Shrines and Holy Places
Basilica of the Assumption of the Blessed Virgin Mary
Cathedral & Mulberry Sts.
Baltimore, MD 21201
The historic Baltimore Basilica, built from 1806-1821, was the first great metropolitan cathedral constructed in the United States.
With the adoption of the new Constitution, Church leaders wanted to build a cathedral to celebrate their newly acquired right to worship openly. Bishop Carroll adopted the neoclassical architecture of the new federal city in Washington. He wanted an architectural symbol that was considered "American."
Learning of Bishop Carroll's effort, Latrobe volunteered his architectural services. Henry Latrobe, was considered father of American architecture, and Thomas Jefferson's Architect of the Capitol.
President Jefferson's insistence on skylights for the U.S. Capitol inspired Latrobe and his design for the Cathedral's grand dome. The Basilica, which culminated years of architectural refinement by Latrobe, is now considered one of the world's finest examples of 19th century architecture.
Situated majestically on a hill above Baltimore Harbor, the historic Basilica was the center of the country's first archdiocese, from which two-thirds of U.S. Catholic dioceses can trace their heritage.
Cathedral of Mary Our Queen
5300 N. Charles St.
Baltimore, MD 21210
The Cathedral was made possible by the late Thomas J. O'Neill (1849-1919) who left funding for construction in a bequest.
In October 1954, ground was broken for the contemporary Gothic structure and it was dedicated in 1959.
Our Lady of the Highways
Oblates of St. Francis de Sales
P.O. Box 87
Childs, MD 21916-0087
The Seminary of the Oblates of St. Francis de Sales is just off I95. One night there was a bad accident and the seminarians and priests ran out to minister to the dead and the dying.
In response to this tragedy the head of the order decided to ask Mary, the Mother of God to pray for all of the people that travel each day. They built a shrine to Our Lady of the Highways right next to the interstate as thousands of people drive by it each day. It is hoped that those who ask for Her intercession will be guided safely down the road.
National Shrine Grotto of Our Lady of Lourdes
On the Campus of: Mount St. Mary's University
16300 Old Emmitsburg Road
Emmitsburg, MD 21727
In 1805, Father John DuBois, a refugee from France, came to Maryland. According to legend, Father DuBois was attracted to "a light on the mountain and found a blessed spot, one of the loveliest in the world and there erected a rude cross, the symbol of the holy work he was undertaking." This was the original Grotto.
In 1809 Saint Elizabeth Ann Seton came to Saint Mary's Mountain and lived in Father DuBois' log cabin for six weeks---until her home in St. Joseph's Valley was completed. It is possible that Saint Elizabeth Ann Seton first called this holy shrine the "Grotto", for we find this reference in one of her letters dated May 27, 1810.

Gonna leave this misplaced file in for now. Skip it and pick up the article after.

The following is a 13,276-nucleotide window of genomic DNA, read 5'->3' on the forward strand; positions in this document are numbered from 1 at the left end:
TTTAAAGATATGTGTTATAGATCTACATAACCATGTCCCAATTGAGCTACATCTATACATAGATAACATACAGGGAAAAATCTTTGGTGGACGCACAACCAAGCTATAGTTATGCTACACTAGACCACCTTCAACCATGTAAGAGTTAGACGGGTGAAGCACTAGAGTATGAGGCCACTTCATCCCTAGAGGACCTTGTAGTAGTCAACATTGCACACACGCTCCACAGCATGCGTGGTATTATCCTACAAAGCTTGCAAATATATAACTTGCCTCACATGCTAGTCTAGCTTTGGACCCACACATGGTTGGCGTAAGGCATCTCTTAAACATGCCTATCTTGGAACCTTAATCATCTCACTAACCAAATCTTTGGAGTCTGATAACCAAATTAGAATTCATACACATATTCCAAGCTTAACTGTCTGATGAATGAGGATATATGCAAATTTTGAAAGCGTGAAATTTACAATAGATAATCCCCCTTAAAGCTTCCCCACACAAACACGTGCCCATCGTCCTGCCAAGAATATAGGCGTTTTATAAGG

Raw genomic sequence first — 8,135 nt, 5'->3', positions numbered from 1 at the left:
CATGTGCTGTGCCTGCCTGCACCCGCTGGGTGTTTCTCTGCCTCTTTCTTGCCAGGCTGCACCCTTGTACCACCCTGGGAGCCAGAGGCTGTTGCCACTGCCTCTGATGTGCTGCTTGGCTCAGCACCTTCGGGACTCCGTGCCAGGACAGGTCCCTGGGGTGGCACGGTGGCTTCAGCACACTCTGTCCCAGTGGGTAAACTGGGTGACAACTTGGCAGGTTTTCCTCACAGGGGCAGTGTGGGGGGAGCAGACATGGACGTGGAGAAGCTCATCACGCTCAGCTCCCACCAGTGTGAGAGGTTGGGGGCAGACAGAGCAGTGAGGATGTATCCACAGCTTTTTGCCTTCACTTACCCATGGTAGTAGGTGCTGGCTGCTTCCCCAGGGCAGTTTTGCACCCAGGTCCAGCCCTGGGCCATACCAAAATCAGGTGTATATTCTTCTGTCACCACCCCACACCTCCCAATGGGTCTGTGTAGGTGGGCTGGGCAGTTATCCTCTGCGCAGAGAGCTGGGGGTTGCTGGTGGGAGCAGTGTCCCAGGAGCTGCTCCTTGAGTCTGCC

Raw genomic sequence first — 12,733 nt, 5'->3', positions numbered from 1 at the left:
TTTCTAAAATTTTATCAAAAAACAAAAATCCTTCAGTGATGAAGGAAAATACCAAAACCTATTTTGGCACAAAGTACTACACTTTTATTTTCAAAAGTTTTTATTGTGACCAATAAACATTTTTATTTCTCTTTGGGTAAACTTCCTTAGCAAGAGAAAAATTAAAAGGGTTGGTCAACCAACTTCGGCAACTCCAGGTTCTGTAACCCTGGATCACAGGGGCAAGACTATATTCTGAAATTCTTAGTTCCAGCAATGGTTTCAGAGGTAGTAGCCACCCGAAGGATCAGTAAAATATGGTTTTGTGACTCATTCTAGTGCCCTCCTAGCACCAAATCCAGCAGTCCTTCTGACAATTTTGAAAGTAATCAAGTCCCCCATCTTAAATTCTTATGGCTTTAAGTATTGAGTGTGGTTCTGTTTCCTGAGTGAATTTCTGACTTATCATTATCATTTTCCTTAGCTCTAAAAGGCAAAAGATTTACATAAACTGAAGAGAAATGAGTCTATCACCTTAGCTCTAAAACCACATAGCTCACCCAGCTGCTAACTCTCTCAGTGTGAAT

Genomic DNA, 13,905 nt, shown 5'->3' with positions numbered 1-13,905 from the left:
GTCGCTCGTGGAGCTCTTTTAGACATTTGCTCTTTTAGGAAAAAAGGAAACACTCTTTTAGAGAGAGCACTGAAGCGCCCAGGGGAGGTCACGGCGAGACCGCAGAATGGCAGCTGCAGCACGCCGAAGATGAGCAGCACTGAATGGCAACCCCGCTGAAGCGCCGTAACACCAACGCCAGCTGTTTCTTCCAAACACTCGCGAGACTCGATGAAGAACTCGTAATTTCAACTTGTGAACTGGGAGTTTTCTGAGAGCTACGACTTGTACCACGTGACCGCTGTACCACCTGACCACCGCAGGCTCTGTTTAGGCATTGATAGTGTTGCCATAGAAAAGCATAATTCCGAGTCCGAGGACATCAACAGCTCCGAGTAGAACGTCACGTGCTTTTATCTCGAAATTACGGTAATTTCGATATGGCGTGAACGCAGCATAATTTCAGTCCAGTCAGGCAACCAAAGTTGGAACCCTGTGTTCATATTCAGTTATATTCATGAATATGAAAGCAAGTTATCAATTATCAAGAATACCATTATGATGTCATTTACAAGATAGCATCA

Our Lady of Lourdes appeared to Saint Bernadette in 1858. The replica of the revered French shrine was built about 17 years later, in 1875.
Basilica of the National Shrine of Saint Elizabeth Ann Seton
333 South Seton Avenue
Emmitsburg, MD 21727-9297 USA
Elizabeth Ann Seton was born in New York City in 1774 to wealthy Episcopalian parents. Her mother died when she was three. She married in 1793 and had five children. Her husband's business went bankrupt. Shortly thereafter he became ill and died in Italy 1803. While in Italy Elisabeth stayed with a wealthy Catholic family and two years later converted to Catholicism. A year later, she was confirmed by Bishop John Carroll in Baltimore.
In 1809 she moved to Emmitsburg, Maryland to help the French emigré community of Sulpician Fathers. The following year she established the Saint Joseph's Academy and with financial support from Samuel Sutherland Cooper a school for Catholic girls. She then founded a religious community dedicated to the care of the children of the poor. The order was called the Sisters of Charity of St. Joseph. It was the first religious community of non-cloistered Religious Sisters in the US. The school was the first free Catholic school in America. Elizabeth died of tuberculosis at the age of 46.
The National Shrine of Saint Elizabeth Ann Seton was erected in 1965.
Her remains are entombed under the Altar of Relics.
The statue on the altar was sculpted in Italy. It depicts Mother Seton dressed with a habit which she and the Sisters of Charity wore beginning in 1809. Beneath the altar and enclosed in marble, Saint Elizabeth Ann Seton's remains rest in a small copper casket. Her remains were transferred here in 1968.
In 1991 the shrine was designated a Minor Basilica by Pope John Paul II.
Adjacent to the Basilica is the Visitors center with:
The Orientation Theater.
The Shrine Museum provides.
The Everlasting Expression Wall.
A Gift Shop